With society’s recent infatuation with the paranormal, several terms have become synonymous with ghost hunting and paranormal investigation. EVP, otherwise known as electronic voice phenomenon; EMF, an anagram taken from the physical sciences representing electro-magnetic field measurement; and even Orb, originally being a term used to describe a very rare and specific form of lighting.
Over time these terms, phrases, words and definitions have been adopted, changed, evolved and adapted to fit the requirements of those people who are in the business of practicing the science of paranormal investigation and the equipment leasing companies that provide the tools they use. But the field isn’t really ready to be called a science, not just yet. It’s really still an amateurs game, and as a result academia has yet to outline any widely recognised parameters for defining the phenomena and procedure used in the field today.
One term that is used, more and more freely by paranormal enthusiasts, investigators and so-called professionals alike, is Dead Time. Dead Time, as thought of by many, is a period of time during the early morning hours, 3am specifically. It is thought that this time (and it is generally not defined enough to provide an actual period of time, i.e. one hour, but rather just the rough time of 3am) is related in some spiritual way to the death of Jesus Christ. The theory suggests that spiritual activity is more prevalent at 3am because that is in direct opposition to the exact time of Christ’s Death (3pm).
Now, how anyone could ever claim to know precisely what time Jesus died is beyond me, since most religious scholars can’t even agree on what date it took place. There are many web resources citing various bits of theological evidence for just as many varying times of day, each claiming to have irrefutable proof of their theory; but my purpose here is not to refute or even acknowledge their work or ideas, my purpose is to expose the truth of the term Dead Time.
In any factual basis, the term dead time refers to the period of recharging (so to speak) in particle and nuclear detector systems. Yes, it’s a term used by physicists to describe periods of quantum inactivity.
The truth is not yet exposed though, for there are other explanations for the use of the term within a paranormal investigation.
Many learned and rational people have undertaken to pursue, explain and capture evidence of paranormal phenomenon in many forms. Along side of them are many lesser accredited amateurs who look on with earnest, trying to glean a purpose, if not a hobby, from the pursuits of their academic brethren. What seems to be the result of this is that certain ideas and terms are adopted by the second group, but the true meaning of the experience is not passed on.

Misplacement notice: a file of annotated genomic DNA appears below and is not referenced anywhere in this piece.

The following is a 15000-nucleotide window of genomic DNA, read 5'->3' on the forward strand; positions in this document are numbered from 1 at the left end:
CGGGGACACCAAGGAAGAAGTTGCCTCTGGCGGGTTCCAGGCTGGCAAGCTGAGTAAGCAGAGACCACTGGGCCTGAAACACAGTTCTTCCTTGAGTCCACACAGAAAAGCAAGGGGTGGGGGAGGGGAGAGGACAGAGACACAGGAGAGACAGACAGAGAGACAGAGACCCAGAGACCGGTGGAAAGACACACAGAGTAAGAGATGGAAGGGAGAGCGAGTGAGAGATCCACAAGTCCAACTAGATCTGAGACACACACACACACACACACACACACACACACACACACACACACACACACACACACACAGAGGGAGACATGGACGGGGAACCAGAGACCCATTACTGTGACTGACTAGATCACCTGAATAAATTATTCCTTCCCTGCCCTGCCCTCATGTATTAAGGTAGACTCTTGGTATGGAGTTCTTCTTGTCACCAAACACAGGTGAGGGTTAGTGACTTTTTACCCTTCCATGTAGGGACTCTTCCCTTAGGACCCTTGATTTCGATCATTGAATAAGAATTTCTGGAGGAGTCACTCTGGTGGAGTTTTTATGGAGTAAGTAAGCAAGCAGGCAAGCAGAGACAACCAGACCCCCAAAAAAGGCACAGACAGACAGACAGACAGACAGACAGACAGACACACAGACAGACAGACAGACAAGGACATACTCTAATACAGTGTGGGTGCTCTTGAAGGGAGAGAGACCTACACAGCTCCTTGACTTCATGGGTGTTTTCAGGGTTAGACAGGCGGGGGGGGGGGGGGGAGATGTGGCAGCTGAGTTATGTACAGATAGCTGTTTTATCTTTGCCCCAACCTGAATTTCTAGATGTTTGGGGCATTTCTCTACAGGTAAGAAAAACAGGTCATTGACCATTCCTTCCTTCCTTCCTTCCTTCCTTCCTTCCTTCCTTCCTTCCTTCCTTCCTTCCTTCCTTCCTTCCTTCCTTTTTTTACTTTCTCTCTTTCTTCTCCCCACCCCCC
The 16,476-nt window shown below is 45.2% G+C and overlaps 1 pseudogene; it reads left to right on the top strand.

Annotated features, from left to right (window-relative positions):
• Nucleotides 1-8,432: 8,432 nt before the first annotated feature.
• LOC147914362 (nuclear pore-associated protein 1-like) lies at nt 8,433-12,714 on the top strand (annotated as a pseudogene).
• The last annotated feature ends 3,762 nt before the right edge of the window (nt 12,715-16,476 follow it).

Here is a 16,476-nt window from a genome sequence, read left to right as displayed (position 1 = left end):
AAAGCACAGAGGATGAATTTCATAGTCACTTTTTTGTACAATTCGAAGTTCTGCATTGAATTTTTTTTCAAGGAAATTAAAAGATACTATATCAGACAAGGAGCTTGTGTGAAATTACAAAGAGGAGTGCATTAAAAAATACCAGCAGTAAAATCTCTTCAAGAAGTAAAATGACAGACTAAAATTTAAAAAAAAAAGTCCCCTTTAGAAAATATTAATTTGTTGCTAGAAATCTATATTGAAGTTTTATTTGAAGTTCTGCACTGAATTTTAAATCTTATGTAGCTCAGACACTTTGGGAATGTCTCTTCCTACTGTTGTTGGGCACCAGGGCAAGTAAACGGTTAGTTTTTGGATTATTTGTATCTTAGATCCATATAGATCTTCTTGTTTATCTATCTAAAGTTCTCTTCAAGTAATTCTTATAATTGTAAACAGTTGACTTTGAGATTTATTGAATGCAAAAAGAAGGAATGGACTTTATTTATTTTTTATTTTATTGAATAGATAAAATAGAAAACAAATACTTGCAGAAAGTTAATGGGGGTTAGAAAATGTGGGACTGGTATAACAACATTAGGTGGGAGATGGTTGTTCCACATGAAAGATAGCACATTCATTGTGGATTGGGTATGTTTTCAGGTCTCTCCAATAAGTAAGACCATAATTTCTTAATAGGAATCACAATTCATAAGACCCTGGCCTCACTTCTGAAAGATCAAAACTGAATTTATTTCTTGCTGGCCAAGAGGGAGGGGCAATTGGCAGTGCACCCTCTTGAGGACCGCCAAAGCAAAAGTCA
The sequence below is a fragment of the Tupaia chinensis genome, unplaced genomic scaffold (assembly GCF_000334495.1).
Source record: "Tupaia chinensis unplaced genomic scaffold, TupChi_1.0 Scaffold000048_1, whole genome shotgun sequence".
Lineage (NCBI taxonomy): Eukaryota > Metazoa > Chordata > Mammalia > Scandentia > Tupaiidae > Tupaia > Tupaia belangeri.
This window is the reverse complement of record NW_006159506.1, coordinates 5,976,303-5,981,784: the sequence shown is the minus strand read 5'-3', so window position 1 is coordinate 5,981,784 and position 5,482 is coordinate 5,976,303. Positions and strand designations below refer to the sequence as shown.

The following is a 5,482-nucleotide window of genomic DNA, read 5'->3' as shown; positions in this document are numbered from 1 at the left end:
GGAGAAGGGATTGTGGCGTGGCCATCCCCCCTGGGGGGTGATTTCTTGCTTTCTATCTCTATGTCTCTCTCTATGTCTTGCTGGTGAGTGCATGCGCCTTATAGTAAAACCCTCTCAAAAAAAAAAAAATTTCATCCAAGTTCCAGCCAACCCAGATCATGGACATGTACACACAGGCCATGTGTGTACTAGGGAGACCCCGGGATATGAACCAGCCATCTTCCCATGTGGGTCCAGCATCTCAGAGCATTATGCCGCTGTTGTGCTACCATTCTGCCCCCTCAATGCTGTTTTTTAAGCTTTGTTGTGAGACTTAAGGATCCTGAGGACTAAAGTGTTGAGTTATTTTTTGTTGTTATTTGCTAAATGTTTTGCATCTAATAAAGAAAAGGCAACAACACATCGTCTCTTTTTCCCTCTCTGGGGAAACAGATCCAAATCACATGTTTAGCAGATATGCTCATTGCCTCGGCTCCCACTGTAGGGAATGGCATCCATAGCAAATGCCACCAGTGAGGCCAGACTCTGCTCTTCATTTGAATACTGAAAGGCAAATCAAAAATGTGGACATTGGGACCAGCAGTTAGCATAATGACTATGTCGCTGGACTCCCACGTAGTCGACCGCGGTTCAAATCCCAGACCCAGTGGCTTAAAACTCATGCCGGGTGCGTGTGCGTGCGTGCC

In my research I’ve found several other possible definitions for the term, though even through this exploration, I still cannot find any plausible reason for reserving the wee hours of the morning for ghost hunting, but we’ll talk about that in a moment.
One idea that seems more reasonable to me, involved solar radiation; to some the term Dead Time refers to a period over the course of the night, during which the solar radiation and magnetic interference caused by the sun, is blocked by the earth, thus making EMF detection more accurate, and in theory, making spiritual energy more easily detected or visible. Having mentioned that this theory seemed more reasonable, does not necessarily mean that I agree with it, but it does make more sense than the earlier assertions.
In addition to the many various definitions and/or theories available to explain the use of Dead Time in paranormal investigations, is the propensity for Western culture to reproduce what is seen on TV. When Ryan (Paranormal State) or the boys from TAPS (Ghost Hunters) frequently use the term, it isn’t necessarily a sign that they believe there is more activity at night (or 3am specifically) than any other time, it may just be that their producers feel shooting at night is more exciting and dramatic for their audience.
The idea that there is a specific time of day (or night) at which ghosts, or specifically demons as some have suggested, are more active is entirely theistically snobbish to say the least. Every culture on the planet has an entity or two in their folk lore that is described as, or specifically defined as a demon. They tend to have the same characteristics and even, in many cases, have literal connections. But what these cultures don’t share is the same theology regarding the death of Christ.
Dead Time is nothing more than a representation of our collective fear of the dark. During that period of the night (providing we’re awake) our senses are naturally heightened, we are far more aware of our surroundings and we’re on guard, watching for potential dangers, this is an evolutionary translation of our inborn fight or flight instincts. Historically speaking, our species was most vulnerable during the dark hours of the day, hence we are prone to a heightened sense of fear during that time.
What this means for ghost hunting, is that in our current evolutionary state we’ve retained our fear of the dark, but we’re largely unable to define what that fear means, since the actual dangers have been removed. We end up assigning meaning to that fear through the iconic vehicles historically meant to provide meaning (religion) and thus, we come to believe that Dead Time is related to the death of Jesus Christ and in his supposed control over the supernatural.
Ultimately, the term is defined by each of us; we all take part in shaping its meaning for each other and in the current progression of paranormal exploration…misinformation, fear, enthusiasm and ignorance all threaten to cultivate the wrong theories at the wrong time.
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